Bush To Discuss Medicaid Proposal With Governors Association Today
President Bush on Monday is scheduled to meet with the nation's governors and push for an "early agreement" on his plans to restructure Medicaid, the Washington Post reports. Medicaid will "dominate" the annual winter meeting of the National Governors Association this week. The governors also are scheduled to have a private lunch with members of Congress on Monday and to meet with HHS Secretary Mike Leavitt on Tuesday. Bush has urged governors to support his Medicaid plans or "risk steep" funding reductions, the Post reports (Connolly/Balz, Washington Post, 2/28).
The president has proposed a $60 billion reduction in Medicaid spending, including $40.5 billion by eliminating "accounting gimmicks" used by states, $15.1 billion by lowering payments to pharmacists and $4.5 billion by implementing more stringent restrictions on nursing home eligibility. Bush also has proposed $11.3 billion to expand children's health coverage, $1.8 billion to care for more nursing home residents at home and $1.9 billion to extend coverage. If Bush's proposals are approved in Congress, governors likely will be forced to reduce benefits for certain beneficiaries, tighten eligibility requirements and proactively control costs in other ways, CQ Today reports (Carey, CQ Today, 2/25).
Negotiations over Medicaid "could take months," and governors "have moved in the last six weeks to rein in Medicaid costs" before any of Bush's proposals are debated in Congress, according to the New York Times (Pear, New York Times, 2/27). The governors are sending a "mixed message" to Bush, according to the AP/Albany Times Union.
Leavitt over the weekend attempted to persuade governors to support the entire Bush plan, "[b]ut consensus was elusive" and "governors agreed only to oppose the cuts and tentatively embrace elements of the budget plan" intended to "drive down drug prices" and decrease the number of middle-class people enrolled in Medicaid for nursing home care, the AP/Times Union reports (Tanner, AP/Albany Times Union, 2/28).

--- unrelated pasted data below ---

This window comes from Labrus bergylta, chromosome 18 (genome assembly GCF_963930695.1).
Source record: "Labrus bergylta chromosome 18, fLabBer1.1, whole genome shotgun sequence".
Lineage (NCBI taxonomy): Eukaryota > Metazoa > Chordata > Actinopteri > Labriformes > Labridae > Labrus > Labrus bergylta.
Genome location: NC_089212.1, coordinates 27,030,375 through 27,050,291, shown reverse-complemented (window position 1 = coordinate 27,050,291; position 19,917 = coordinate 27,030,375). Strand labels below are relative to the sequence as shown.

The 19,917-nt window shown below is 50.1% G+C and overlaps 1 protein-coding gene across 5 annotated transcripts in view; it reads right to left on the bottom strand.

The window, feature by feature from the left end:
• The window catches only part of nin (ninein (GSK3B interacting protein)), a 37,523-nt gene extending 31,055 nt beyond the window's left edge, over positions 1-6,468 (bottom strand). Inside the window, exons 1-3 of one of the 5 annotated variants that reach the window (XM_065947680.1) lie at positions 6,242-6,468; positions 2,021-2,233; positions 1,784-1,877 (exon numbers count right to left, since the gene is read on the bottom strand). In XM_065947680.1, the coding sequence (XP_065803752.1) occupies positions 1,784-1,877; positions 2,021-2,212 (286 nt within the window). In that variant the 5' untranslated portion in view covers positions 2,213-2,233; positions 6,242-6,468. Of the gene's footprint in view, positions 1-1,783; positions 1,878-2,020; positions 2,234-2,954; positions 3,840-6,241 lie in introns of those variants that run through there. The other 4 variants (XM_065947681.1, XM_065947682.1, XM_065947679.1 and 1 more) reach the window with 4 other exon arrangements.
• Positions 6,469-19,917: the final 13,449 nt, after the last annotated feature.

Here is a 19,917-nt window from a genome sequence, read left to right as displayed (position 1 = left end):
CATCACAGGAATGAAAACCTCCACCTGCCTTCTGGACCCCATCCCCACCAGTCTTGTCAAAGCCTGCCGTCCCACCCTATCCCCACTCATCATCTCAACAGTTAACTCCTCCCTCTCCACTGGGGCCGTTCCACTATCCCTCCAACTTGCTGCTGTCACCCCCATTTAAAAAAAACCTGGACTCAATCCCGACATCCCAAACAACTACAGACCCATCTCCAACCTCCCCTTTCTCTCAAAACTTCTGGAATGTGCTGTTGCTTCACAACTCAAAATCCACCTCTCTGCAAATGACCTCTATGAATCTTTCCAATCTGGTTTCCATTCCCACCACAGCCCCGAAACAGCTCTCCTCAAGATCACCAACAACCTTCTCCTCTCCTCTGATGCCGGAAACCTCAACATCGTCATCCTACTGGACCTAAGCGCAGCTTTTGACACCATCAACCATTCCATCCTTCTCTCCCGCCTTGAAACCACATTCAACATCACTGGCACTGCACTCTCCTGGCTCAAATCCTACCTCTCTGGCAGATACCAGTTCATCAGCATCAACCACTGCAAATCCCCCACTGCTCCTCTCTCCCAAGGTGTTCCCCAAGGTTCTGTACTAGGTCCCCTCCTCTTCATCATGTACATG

Many governors said they want more freedom to reconfigure Medicaid based on their own states' needs, and they voiced support for Bush's proposal to give governors "vast new discretion to decide who gets what benefits," according to the New York Times (New York Times, 2/27).
Gov. Mark Warner (D-Va.), current NGA chair, said his Democratic colleagues should not rush into any agreements with the president, and he recommended they focus on cost-saving measures.
Gov. Bill Richardson (D-N.M.), chair of the Democratic Governors Association, said, "The administration wants a deal by the end of the week. We're going to resist that. It just shouldn't be 'our way or the highway.'"
Gov. Jennifer Granholm (D-Mich.) said she and other governors "will not stand for" more cuts in "a whole array of services." She added, "We have all cut and cut and cut" (Washington Post, 2/28).
Gov. Bob Taft (R-Ohio) said, "I don't think there are any divisions among governors" when it comes to losing federal funding, adding, "The real issue is it's governors against the White House and Congress" (AP/Albany Times Union, 2/28).
Gov. Linda Lingle (R-Hawaii) said, "It's not a solution to eliminate people from Medicaid coverage" (Wallsten, Los Angeles Times, 2/27).
Some governors also worry that even if they agree to Bush's plans, the Bush administration "will continue to insist on deeper cuts in the upcoming budget," the Post reports (Washington Post, 2/28).
APM's "Marketplace" on Friday reported on potential cuts to Medicaid funding for states. The segment includes comments from Joan Alker, a senior researcher at the Health Policy Institute at Georgetown University, and Diane Rowland, executive director of the Kaiser Commission on Medicaid and the Uninsured (Tong, "Marketplace," APM, 2/25). The complete segment is available online in RealPlayer.This is part of the California Healthline Daily Edition, a summary of health policy coverage from major news organizations. Sign up for an email subscription.